Thoughts on Lexicon


I received a copy of Lexicon by Max Barry as part of Book Riot’s first Quarterly Box which I received just before Christmas (a gift to myself, shall we say?).  It is kind of cool because included with the book was a note from the author and throughout the book are post-it notes with some of his comments.

The novel is about a society of “poets” who begin at an exclusive school near Washington, D.C..  This school teaches the power of words.  The story centers on one girl, Emily, whom the society recruited from the streets of San Francisco.  She has qualities that the society admires, but these are the same traits that can get her into trouble.  Eventually this trouble gets her sent to the Australian Outback as a test.

Meanwhile, the novel opens with a man, Wil, being accosted in an airport bathroom by men who claim that he is the key to solving a major crisis.  Wil of course has no idea what they are talking about, but he is still taken along to be the pawn in a potentially deadly game.

So this description may not make much sense, and I probably should have just copied the book jacket description.  But it kind of sums up my experience with the novel.  It didn’t make a lot of sense to me.  Without revealing anything, I had too many questions about who was who and why were certain things happening?  Was that the intent – for me to be confused?  (Sadly, the author didn’t make any comment about that).  It did hold my interest enough for me to finish, so that is something.  I did want to find out how the story was going to unfold, even though my questions were for the most part unanswered.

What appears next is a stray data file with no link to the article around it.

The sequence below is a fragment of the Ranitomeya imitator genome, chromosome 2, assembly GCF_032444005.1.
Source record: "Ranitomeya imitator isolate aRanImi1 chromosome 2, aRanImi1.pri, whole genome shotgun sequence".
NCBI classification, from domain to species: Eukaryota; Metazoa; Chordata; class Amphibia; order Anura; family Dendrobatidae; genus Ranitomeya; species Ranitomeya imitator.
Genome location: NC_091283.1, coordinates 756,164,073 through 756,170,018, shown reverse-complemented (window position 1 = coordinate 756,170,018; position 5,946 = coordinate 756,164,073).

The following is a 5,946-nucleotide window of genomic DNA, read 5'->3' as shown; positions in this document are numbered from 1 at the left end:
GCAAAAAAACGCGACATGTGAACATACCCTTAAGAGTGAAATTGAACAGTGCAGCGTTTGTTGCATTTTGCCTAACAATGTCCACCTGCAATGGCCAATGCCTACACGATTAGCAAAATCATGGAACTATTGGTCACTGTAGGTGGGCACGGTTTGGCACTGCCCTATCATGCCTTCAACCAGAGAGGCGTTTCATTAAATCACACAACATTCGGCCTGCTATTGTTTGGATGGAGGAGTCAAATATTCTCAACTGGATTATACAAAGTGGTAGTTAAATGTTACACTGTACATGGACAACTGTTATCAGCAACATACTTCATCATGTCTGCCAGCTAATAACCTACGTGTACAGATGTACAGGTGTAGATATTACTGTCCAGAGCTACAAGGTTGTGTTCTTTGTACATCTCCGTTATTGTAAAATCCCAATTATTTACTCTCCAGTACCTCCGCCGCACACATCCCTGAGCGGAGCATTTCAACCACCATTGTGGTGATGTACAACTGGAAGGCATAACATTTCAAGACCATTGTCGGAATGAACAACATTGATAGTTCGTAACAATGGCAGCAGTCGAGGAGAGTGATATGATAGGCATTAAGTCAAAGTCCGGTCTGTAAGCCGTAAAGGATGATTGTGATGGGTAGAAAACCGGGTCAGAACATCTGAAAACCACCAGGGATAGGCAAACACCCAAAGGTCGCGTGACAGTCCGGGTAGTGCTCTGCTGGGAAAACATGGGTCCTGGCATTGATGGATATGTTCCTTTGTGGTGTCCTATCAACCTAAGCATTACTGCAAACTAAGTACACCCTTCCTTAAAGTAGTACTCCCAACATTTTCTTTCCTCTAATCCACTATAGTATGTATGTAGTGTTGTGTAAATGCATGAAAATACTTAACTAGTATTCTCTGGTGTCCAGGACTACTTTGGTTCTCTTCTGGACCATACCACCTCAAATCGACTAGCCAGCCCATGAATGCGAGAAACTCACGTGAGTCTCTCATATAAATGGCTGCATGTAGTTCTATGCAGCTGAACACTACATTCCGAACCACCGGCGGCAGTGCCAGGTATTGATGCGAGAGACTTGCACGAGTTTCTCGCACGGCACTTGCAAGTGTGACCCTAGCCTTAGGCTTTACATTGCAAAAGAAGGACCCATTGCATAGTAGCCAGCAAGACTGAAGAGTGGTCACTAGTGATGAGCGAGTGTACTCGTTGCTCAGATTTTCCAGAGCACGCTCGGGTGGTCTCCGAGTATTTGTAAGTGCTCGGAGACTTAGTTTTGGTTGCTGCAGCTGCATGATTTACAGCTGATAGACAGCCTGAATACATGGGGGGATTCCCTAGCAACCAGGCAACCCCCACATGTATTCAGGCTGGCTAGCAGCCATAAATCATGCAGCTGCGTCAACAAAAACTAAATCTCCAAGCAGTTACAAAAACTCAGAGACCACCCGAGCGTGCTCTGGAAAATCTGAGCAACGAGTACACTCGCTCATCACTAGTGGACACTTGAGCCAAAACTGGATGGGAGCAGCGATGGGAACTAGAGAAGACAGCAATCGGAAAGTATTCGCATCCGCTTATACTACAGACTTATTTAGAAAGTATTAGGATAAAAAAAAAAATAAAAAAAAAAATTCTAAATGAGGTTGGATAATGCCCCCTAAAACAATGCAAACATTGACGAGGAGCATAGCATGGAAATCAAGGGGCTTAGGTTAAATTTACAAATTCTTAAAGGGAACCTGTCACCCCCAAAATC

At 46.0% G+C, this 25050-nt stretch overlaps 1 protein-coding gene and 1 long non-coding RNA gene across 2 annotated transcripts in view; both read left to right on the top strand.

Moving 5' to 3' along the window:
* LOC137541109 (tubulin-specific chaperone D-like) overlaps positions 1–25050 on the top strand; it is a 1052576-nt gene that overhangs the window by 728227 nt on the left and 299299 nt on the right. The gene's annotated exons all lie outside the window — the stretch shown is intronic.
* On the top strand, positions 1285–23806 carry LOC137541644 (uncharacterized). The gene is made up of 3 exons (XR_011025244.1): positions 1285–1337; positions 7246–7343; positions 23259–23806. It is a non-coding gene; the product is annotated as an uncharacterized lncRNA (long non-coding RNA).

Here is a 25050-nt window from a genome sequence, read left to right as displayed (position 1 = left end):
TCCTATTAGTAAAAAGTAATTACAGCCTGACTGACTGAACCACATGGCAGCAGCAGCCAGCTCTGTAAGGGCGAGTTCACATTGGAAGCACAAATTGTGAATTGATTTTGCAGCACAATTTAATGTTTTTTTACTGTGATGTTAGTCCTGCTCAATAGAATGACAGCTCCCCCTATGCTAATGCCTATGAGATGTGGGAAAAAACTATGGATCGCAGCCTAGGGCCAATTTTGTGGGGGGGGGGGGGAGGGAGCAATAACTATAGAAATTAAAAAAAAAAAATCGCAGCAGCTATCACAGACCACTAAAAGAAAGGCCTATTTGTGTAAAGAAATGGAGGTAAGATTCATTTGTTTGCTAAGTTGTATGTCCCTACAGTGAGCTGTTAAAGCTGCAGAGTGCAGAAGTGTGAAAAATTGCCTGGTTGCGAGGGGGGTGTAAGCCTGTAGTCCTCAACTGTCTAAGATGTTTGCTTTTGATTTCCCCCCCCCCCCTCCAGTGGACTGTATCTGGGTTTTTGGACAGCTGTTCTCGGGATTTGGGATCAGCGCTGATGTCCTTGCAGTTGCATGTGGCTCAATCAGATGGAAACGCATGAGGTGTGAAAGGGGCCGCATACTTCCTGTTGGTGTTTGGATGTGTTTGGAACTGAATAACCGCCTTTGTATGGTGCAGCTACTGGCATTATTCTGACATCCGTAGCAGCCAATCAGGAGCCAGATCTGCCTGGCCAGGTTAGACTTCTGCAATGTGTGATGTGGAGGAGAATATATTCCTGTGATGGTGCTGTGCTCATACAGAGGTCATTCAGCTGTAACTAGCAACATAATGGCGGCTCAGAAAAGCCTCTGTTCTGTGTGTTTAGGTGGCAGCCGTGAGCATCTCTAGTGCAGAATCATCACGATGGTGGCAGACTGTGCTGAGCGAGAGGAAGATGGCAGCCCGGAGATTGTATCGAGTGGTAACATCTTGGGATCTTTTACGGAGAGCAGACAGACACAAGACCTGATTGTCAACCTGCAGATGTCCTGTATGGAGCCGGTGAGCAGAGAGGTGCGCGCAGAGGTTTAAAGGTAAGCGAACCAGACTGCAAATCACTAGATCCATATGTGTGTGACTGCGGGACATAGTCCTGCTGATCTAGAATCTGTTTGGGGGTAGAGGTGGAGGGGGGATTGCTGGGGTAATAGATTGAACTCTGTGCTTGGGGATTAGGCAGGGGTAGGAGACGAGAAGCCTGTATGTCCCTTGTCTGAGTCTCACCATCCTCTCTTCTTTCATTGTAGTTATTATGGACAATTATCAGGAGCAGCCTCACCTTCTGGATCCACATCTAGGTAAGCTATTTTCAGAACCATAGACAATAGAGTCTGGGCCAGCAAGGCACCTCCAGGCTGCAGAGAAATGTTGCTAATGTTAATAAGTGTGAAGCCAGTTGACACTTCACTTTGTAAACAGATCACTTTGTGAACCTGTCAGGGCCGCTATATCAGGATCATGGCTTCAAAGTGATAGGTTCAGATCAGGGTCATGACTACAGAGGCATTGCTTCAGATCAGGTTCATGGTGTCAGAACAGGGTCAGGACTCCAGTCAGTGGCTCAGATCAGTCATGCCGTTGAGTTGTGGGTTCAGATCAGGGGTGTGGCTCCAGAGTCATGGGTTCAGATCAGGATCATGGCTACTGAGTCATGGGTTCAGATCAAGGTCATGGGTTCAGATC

I could be wrong, but I would describe this as dystopic, and that may be why I didn’t enjoy it as much as other people have, since dystopia is not my cup of tea.  However if you do like that kind of story, you might want to give this one a try.

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7 Responses to Thoughts on Lexicon

  1. gsjonuk says:

    I generally have a hard time starting dystopian novels or films. However, I have to admit they do challenge a person to think and reflect.

  2. A.M.B. says:

    Dystopia usually isn’t my cup of tea either, but this one sounds pretty interesting, at least initially. It’s concerning that it didn’t make much sense, though!

  3. Leslie says:

    This was one of my favorites for 2013, too bad it didn’t work for you. The mash of genres could have been the problem. I wasn’t sure how to classify it and ended up describing it as a suspenseful action thriller with a mystery to be solved, a little romance on the side, and speculative fiction overtones. Phew. As much as I liked the book I thought the ending was a little too vague, perhaps to leave things open for a sequel. I sure have a lot of unanswered questions.

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